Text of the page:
A 2017 Dean's Road Show stop at a driving range in Cincinnati.

A 2017 Dean's Road Show stop at a driving range in Cincinnati.

 A 2017 Dean's Road Show event at a baseball game in Dayton.

A 2017 Dean's Road Show event at a baseball game in Dayton.

Another has been working with our communications team to help get our event communications out. We built a simple template structure, used universal imagery, things that made it easier to collaborate. That also got us talking and asking, "What do you need?" and making decisions in a more streamlined way.

Has that generated prospect leads? What was the outcome there?

We’ve seen gifts come in through our annual giving program because of the event series, and we have a few development officers who are now in gift conversations because of it. At a minimum I know of a $25,000 scholarship commitment that came from someone who attended one of these events last year. It was their first ever engagement with the college. That one outcome alone has made the initiative worth it.

What do you and your team have in your sights for the next year or two?

I’m a firm believer in “the work is never finished.” We’ve added new members to the team. We’ve taken donor relations and shifted it to development. Those changes cause us to continue to revamp our approach and remind people what our goals are and what our outcomes are.

I’m a big process and efficiencies person, which is also why doing this is important—to get everyone on the same page.

We’re in the process of revamping our meeting structure to become more collaborative in nature and turning our team into functional units, functional areas. We have four people who focus on annual giving, but we don’t meet together as an annual giving team because our roles aren’t directly the same. Now we’ll meet more intentionally. Our constituent engagement team will meet as a functional team. We meet as one big team once a month and as these functional teams every two weeks.

As things evolve and as new people come on the team, you’re always going to be revisiting your approach. We rolled out priorities last fiscal year, and with this new fiscal year we revisited those as a team and did some of the exercises we did before to build the culture and welcome new members. You never want to take things for granted, and you want to continue to reinforce things you find valuable and important.

When you talk about your strategy, it sounds kind of intuitive. But I know it’s not.

It felt that way for us, for me, too. It felt that way when I was presenting. But then I saw nods from the team. To me it didn’t seem crazy, but it was really important to set the stage for everyone and give everyone some anecdotes they could relate to. I wanted to talk to people about our process and the idea of repetition, sticking to this, consistency—that even though it sounds simple, it isn’t solved in one meeting. You can’t sit around at table and say, "Hey, this isn’t working. We need to be collaborative. Let’s all work together."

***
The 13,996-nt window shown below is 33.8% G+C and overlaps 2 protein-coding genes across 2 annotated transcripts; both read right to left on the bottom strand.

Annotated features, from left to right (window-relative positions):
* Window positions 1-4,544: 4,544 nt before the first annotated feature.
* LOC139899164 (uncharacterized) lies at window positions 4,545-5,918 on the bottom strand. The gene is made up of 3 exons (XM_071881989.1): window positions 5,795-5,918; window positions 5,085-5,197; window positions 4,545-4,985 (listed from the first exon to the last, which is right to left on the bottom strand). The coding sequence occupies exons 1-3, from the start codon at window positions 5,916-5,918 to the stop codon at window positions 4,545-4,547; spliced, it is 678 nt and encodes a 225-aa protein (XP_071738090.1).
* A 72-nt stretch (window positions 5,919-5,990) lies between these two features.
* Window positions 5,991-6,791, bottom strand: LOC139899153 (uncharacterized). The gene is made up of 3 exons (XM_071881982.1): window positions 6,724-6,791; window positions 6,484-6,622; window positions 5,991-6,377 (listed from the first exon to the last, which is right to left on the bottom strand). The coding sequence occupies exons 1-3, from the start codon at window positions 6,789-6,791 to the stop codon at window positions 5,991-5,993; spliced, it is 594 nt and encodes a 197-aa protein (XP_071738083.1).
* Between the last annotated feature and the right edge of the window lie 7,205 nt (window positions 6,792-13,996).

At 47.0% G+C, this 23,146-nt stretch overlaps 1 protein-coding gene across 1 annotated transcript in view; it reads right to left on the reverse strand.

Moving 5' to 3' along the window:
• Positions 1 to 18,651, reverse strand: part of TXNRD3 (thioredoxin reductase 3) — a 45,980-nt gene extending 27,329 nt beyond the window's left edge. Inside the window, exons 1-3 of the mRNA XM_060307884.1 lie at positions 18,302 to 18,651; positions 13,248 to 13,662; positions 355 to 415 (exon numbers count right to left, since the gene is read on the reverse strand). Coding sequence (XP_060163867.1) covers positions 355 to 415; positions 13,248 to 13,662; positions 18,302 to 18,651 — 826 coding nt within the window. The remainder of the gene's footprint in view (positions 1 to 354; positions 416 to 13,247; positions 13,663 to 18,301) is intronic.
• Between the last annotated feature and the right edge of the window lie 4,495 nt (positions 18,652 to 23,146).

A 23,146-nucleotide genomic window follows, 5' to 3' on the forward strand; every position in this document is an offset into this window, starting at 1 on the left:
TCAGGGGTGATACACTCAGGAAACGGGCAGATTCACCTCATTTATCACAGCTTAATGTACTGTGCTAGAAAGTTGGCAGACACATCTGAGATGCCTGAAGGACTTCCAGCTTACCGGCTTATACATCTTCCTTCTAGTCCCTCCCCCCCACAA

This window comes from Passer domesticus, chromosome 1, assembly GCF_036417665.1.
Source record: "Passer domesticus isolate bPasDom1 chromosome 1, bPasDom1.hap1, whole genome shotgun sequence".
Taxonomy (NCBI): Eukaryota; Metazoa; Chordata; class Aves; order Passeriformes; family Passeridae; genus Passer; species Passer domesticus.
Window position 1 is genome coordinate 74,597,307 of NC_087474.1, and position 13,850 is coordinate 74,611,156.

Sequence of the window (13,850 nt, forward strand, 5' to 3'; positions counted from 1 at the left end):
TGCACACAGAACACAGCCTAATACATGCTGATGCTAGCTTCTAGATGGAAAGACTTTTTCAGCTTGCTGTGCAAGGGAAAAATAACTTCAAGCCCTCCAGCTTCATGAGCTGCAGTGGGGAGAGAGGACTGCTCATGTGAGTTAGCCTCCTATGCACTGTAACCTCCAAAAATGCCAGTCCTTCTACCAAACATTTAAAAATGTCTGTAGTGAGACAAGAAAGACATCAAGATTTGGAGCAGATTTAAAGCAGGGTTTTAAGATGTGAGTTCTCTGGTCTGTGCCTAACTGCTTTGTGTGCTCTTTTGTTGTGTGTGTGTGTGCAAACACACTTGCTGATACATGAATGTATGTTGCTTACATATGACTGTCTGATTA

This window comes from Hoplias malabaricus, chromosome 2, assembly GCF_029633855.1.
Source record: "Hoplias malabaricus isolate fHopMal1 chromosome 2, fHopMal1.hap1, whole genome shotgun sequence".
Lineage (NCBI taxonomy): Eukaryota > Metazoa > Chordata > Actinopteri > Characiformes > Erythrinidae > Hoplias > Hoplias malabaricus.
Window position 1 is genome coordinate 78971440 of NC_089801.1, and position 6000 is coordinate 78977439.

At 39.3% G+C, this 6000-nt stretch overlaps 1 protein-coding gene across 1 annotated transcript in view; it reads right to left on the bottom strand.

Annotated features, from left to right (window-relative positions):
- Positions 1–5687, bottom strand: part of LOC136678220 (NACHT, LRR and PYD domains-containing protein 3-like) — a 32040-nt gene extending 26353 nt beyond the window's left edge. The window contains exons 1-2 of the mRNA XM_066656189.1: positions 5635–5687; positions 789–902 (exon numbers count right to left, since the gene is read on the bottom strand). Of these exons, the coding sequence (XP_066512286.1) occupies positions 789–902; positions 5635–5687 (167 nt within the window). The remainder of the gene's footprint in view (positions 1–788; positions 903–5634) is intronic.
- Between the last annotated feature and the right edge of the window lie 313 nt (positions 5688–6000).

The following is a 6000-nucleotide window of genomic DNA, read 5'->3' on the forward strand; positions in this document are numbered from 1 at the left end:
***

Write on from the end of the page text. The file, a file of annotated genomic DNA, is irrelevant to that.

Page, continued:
As simple as it sounds, there is some intentionality about it. I was over-the-top intentional, gimmicky if you will—using cheesy quotes, having a theme. We used the theme of superheroes. Everyone has their own super hero, but together our super team is more effective. Silliness is there, but the team responded well and knew that I wasn’t going to drop it. I gave everyone a superhero poster and a superhero figure and put it on their desk. I put them on mine. I’d come by and say, "Hey, your poster’s not up!" That was my way to remind them that it was more than just an exercise.

And I want to share some simple, valuable experiences. We actually changed the name of our team. When I came on board, I was overseeing the "operations team." While that was a lot of what we did, operational pieces, that name did a disservice to us and what we did. So we changed it from operations to the outreach and engagement team. That’s not a revolutionary change, but we went through brainstorming sessions together to come up with it. Now our development officers can sit down with a prospect and say, "Let me check with our outreach and engagement team," or, "There’s someone on our outreach and engagement team I’d really like to connect you with." It added value and validity to our work instead of just sounding like a service group.

Then people started to think of us differently, and we thought of ourselves differently. We had goals, and we had objectives, and, yes, part of that mission was to support development activities and support what our communication team is doing. But it also reminded us that we have other things that we are tasked with doing ourselves, too. This change created value not just for members of our team, but for our development officers.

Another example. We instituted what we call Conference Room Friday. Every other Friday from 11 to the end of the day, we block time on our calendars to go and work collaboratively in the conference room. That idea of collaborative work environments and being mobile is very West Coast, that’s what people there do anyway. But here in the Midwest, I’m in a big office, and my team members are in offices with doors. It brings us together. We have a sheet on the conference room door where you can add agenda items or talking points. Inevitably what happens is people start to trickle in there around lunch, and then someone says, "Hey, Matt, I meant to ask you about XYZ," and the next thing you know, we’re working on the whiteboard and hooking laptops to the TV and talking through things.

We also invite our development officers and our communications team to join us. People realize that if you need something, that is the best time to get it. Just go there and everyone you need to talk to is in that room. A lot of work gets done in that time period, and a lot of strategic thinking also gets done.

We also implemented No Meeting Fridays so that on those same days, we try not to schedule meetings with each other and if people schedule meetings with us, we try to say, "Hey this is Conference Room Friday, come to the conference room and come talk to us, or let’s pick a different day." Those are two things that are probably so ingrained that no one thinks about them, but those two shifts—the name change and Conference Room Fridays—have made a big difference.